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Letters to the Editor
What you need to know for 01/20/2018

Too much rides on state’s flawed standardized education tests

Too much rides on state’s flawed standardized education tests

*Too much rides on state’s flawed standardized education tests *Council Democrats need to stop ignor

Too much rides on state’s flawed standardized education tests

Once again, New York state educational testing is under way, and this year it’s worse than ever.

Elementary- and middle-school students are expected to sit for six days during grueling, 90-minute sessions of testing. Many cry, many have upset stomachs and many don’t finish.

Some say this testing is important because it will provide data on teachers and schools, holding them accountable for student growth and progress. But what does this data represent? They aren’t really criterion-referenced tests, as a “curve” is applied based on student achievement.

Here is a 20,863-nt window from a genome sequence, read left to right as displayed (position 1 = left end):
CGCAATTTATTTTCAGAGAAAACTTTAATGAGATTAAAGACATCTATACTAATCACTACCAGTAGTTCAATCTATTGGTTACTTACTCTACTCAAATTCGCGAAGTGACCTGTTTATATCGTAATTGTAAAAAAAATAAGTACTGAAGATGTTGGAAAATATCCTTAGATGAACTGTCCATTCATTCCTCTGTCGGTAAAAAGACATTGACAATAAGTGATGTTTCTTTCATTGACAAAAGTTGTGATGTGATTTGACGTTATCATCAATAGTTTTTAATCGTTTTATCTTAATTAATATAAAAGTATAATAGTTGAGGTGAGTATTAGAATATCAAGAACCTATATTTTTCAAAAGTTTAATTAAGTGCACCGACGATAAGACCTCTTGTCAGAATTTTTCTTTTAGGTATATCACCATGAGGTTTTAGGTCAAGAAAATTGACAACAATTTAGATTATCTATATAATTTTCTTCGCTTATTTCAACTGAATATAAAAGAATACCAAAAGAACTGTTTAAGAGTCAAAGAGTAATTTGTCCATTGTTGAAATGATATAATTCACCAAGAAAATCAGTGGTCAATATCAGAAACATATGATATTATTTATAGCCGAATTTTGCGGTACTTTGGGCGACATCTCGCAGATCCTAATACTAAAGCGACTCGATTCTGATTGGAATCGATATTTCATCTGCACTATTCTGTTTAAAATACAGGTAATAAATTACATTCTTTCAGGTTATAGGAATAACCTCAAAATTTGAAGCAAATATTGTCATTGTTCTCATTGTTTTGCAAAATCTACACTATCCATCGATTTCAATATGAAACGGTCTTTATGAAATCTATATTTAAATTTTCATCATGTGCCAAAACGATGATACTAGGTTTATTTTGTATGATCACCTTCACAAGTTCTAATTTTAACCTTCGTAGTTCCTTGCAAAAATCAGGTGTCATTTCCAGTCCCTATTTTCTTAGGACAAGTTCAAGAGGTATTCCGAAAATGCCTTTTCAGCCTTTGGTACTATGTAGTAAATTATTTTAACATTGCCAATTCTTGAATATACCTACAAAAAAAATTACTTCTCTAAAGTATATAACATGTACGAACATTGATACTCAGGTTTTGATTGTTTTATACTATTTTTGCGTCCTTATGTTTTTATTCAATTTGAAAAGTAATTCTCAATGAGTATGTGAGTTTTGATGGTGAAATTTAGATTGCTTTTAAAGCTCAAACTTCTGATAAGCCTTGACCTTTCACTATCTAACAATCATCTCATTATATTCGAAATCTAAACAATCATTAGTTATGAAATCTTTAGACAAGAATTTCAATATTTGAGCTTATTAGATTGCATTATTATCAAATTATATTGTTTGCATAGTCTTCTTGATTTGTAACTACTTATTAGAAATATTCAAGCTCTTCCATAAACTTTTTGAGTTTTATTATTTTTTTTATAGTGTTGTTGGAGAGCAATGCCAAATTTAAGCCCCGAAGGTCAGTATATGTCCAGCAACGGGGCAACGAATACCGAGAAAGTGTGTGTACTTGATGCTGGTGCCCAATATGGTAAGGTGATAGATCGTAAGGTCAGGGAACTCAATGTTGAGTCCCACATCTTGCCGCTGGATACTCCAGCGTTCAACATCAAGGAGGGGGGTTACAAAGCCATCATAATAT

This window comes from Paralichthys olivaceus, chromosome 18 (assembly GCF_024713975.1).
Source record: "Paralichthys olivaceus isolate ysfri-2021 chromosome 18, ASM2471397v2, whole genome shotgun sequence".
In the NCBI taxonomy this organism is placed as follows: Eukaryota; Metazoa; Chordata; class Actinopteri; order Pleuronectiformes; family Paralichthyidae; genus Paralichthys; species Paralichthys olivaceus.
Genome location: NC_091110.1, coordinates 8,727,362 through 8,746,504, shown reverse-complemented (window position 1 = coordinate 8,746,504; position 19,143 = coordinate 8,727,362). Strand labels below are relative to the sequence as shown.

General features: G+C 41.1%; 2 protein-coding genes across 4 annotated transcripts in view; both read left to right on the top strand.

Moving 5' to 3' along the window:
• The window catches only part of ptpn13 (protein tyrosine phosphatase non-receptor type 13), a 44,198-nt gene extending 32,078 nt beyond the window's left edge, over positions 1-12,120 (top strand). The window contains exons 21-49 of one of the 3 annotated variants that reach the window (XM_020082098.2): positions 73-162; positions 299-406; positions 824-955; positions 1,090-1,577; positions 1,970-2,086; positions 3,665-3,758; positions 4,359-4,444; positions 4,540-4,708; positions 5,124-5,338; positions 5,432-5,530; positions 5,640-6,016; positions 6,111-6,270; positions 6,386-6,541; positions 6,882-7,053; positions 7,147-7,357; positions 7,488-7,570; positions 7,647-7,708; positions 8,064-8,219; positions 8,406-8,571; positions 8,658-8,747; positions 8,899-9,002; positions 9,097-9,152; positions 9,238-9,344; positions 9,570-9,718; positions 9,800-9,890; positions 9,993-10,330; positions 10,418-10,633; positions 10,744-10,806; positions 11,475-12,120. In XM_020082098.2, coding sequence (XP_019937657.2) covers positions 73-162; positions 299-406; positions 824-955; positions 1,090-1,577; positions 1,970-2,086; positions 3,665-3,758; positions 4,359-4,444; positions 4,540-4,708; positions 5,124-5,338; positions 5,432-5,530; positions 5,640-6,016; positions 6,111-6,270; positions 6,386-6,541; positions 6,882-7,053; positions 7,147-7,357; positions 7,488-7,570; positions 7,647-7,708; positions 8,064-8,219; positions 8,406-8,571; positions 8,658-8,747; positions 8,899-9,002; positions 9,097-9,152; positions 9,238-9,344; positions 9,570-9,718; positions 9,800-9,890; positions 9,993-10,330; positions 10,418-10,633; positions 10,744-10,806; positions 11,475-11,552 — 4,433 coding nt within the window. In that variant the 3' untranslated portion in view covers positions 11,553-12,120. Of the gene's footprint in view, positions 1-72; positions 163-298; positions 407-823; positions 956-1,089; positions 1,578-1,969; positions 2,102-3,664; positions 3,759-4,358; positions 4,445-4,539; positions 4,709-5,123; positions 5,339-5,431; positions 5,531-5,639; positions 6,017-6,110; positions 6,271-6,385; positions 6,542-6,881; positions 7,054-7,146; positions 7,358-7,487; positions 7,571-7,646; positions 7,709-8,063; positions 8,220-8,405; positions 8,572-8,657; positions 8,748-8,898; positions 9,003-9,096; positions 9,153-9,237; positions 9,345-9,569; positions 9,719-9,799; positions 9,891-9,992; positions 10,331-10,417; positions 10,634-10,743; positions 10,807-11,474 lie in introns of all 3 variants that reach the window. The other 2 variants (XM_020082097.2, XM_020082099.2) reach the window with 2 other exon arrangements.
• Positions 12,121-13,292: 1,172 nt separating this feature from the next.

Based on that model, there will always be [groups] of students who “fall below the curve.” The tests are also notoriously inconsistent and unreliable, most notably in 2003, when only 37 percent of those who took the Math A Regents exam achieved a passing grade and the test results were declared null and void.

Test questions are, at times, so ambiguous that veteran teachers cannot come to a consensus on a correct answer. Pearson, the company that partners with state Education [Department] to create these tests, is also the company that participates in creating the grading scale. If students don’t achieve at a Pearson-determined level, don’t worry: Pearson sells textbooks, online intervention programs and review materials.

In some cases, actual reading passages found in Pearson books appear on state exams, which means schools that buy Pearson products may be getting an unfair advantage. A conflict of interest of this nature in any other sector of society would be considered a profound ethical violation. Why is it OK in our schools?

The tests that our children are compelled to take don’t necessarily evaluate their learning, the quality of their schools or the efficacy of their teachers. Ask anyone who’s been swept up in this testing tide — parents of school-aged children, teachers or school administrators .

You will be hard pressed to find anyone who believes this testing is good for kids or has improved anything about education. The only thing that seems to be improving is Pearson’s monopoly.

Kristin Trapini